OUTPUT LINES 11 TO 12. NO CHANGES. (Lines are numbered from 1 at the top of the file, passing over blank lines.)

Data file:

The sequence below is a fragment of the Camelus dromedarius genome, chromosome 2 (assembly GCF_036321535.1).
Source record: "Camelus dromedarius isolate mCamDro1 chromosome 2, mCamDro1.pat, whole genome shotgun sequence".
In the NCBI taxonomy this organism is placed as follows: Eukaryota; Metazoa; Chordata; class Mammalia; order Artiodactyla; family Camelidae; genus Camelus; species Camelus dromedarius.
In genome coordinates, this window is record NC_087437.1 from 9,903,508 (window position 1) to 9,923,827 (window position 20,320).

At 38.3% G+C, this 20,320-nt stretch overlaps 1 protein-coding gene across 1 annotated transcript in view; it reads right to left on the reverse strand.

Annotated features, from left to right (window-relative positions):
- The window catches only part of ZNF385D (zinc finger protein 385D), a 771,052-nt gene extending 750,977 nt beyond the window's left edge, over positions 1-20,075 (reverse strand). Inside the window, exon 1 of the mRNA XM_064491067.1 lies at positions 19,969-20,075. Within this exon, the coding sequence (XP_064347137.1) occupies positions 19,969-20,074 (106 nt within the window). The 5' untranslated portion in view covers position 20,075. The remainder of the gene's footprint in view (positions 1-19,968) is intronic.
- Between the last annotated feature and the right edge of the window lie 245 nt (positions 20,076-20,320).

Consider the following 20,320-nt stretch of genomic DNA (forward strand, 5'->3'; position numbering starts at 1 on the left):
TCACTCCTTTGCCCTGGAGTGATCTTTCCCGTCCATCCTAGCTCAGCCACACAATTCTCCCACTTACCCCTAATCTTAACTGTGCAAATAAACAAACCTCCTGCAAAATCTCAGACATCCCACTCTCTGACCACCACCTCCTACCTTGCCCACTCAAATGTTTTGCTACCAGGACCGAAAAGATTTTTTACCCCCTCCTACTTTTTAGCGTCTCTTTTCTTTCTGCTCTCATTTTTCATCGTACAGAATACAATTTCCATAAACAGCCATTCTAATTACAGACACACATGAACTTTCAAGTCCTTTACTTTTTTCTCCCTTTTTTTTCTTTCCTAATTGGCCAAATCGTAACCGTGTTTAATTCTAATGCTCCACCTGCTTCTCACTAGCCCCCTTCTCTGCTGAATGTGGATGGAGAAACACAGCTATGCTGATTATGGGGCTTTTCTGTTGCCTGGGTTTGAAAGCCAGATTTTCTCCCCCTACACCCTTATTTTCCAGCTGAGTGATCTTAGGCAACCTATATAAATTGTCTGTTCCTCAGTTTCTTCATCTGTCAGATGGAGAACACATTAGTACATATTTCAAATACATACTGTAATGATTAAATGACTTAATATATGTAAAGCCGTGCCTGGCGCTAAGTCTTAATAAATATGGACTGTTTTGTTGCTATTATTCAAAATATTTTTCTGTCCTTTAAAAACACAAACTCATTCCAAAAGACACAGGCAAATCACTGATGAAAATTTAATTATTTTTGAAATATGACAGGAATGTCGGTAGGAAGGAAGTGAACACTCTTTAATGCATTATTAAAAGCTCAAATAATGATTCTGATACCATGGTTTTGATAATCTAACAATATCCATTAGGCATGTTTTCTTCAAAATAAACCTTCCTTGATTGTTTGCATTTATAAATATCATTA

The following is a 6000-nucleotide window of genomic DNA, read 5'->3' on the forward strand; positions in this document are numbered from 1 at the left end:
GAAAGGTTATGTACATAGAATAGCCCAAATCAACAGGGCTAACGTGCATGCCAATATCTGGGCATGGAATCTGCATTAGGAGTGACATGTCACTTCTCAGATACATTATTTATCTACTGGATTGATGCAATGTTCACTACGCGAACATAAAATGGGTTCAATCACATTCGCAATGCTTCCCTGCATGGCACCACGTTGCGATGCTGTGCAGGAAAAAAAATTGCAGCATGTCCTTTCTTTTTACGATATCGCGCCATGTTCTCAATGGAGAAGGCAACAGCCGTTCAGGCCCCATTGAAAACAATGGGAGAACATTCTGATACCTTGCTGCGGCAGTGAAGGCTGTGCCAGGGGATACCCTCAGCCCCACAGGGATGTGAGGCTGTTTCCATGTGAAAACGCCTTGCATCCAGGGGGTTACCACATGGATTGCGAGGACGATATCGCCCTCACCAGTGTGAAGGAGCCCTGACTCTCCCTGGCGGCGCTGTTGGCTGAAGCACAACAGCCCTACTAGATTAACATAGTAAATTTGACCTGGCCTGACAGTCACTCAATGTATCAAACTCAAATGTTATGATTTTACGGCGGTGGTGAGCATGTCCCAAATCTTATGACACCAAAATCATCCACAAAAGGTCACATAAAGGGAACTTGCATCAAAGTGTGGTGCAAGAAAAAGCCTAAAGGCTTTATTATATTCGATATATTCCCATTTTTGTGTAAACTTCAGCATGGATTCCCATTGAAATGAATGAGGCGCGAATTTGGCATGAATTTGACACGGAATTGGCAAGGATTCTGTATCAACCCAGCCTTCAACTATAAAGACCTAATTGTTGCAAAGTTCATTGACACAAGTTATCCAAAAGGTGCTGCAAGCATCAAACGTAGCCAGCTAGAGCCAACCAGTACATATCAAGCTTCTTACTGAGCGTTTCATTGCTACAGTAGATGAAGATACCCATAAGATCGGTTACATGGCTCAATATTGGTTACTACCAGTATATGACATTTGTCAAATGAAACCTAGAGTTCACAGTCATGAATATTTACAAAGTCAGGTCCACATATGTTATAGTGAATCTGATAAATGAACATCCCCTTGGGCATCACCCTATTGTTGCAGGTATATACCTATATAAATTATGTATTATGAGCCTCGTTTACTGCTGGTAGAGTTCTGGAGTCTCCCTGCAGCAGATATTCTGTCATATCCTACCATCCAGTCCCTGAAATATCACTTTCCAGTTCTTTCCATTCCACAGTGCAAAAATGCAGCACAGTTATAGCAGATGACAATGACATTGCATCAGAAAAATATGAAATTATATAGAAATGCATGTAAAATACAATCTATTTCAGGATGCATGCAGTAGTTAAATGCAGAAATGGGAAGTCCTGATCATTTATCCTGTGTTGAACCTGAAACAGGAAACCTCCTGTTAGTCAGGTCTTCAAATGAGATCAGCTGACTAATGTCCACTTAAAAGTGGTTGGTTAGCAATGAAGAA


The following is a 6000-nucleotide window of genomic DNA, read 5'->3' on the forward strand; positions in this document are numbered from 1 at the left end:
GAAAGGTTATGTACATAGAATAGCCCAAATCAACAGGGCTAACGTGCATGCCAATATCTGGGCATGGAATCTGCATTAGGAGTGACATGTCACTTCTCAGATACATTATTTATCTACTGGATTGATGCAATGTTCACTACGCGAACATAAAATGGGTTCAATCACATTCGCAATGCTTCCCTGCATGGCACCACGTTGCGATGCTGTGCAGGAAAAAAAATTGCAGCATGTCCTTTCTTTTTACGATATCGCGCCATGTTCTCAATGGAGAAGGCAACAGCCGTTCAGGCCCCATTGAAAACAATGGGAGAACATTCTGATACCTTGCTGCGGCAGTGAAGGCTGTGCCAGGGGATACCCTCAGCCCCACAGGGATGTGAGGCTGTTTCCATGTGAAAACGCCTTGCATCCAGGGGGTTACCACATGGATTGCGAGGACGATATCGCCCTCACCAGTGTGAAGGAGCCCTGACTCTCCCTGGCGGCGCTGTTGGCTGAAGCACAACAGCCCTACTAGATTAACATAGTAAATTTGACCTGGCCTGACAGTCACTCAATGTATCAAACTCAAATGTTATGATTTTACGGCGGTGGTGAGCATGTCCCAAATCTTATGACACCAAAATCATCCACAAAAGGTCACATAAAGGGAACTTGCATCAAAGTGTGGTGCAAGAAAAAGCCTAAAGGCTTTATTATATTCGATATATTCCCATTTTTGTGTAAACTTCAGCATGGATTCCCATTGAAATGAATGAGGCGCGAATTTGGCATGAATTTGACACGGAATTGGCAAGGATTCTGTATCAACCCAGCCTTCAACTATAAAGACCTAATTGTTGCAAAGTTCATTGACACAAGTTATCCAAAAGGTGCTGCAAGCATCAAACGTAGCCAGCTAGAGCCAACCAGTACATATCAAGCTTCTTACTGAGCGTTTCATTGCTACAGTAGATGAAGATACCCATAAGATCGGTTACATGGCTCAATATTGGTTACTACCAGTATATGACATTTGTCAAATGAAACCTAGAGTTCACAGTCATGAATATTTACAAAGTCAGGTCCACATATGTTATAGTGAATCTGATAAATGAACATCCCCTTGGGCATCACCCTATTGTTGCAGGTATATACCTATATAAATTATGTATTATGAGCCTCGTTTACTGCTGGTAGAGTTCTGGAGTCTCCCTGCAGCAGATATTCTGTCATATCCTACCATCCAGTCCCTGAAATATCACTTTCCAGTTCTTTCCATTCCACAGTGCAAAAATGCAGCACAGTTATAGCAGATGACAATGACATTGCATCAGAAAAATATGAAATTATATAGAAATGCATGTAAAATACAATCTATTTCAGGATGCATGCAGTAGTTAAATGCAGAAATGGGAAGTCCTGATCATTTATCCTGTGTTGAACCTGAAACAGGAAACCTCCTGTTAGTCAGGTCTTCAAATGAGATCAGCTGACTAATGTCCACTTAAAAGTGGTTGGTTAGCAATGAAGAA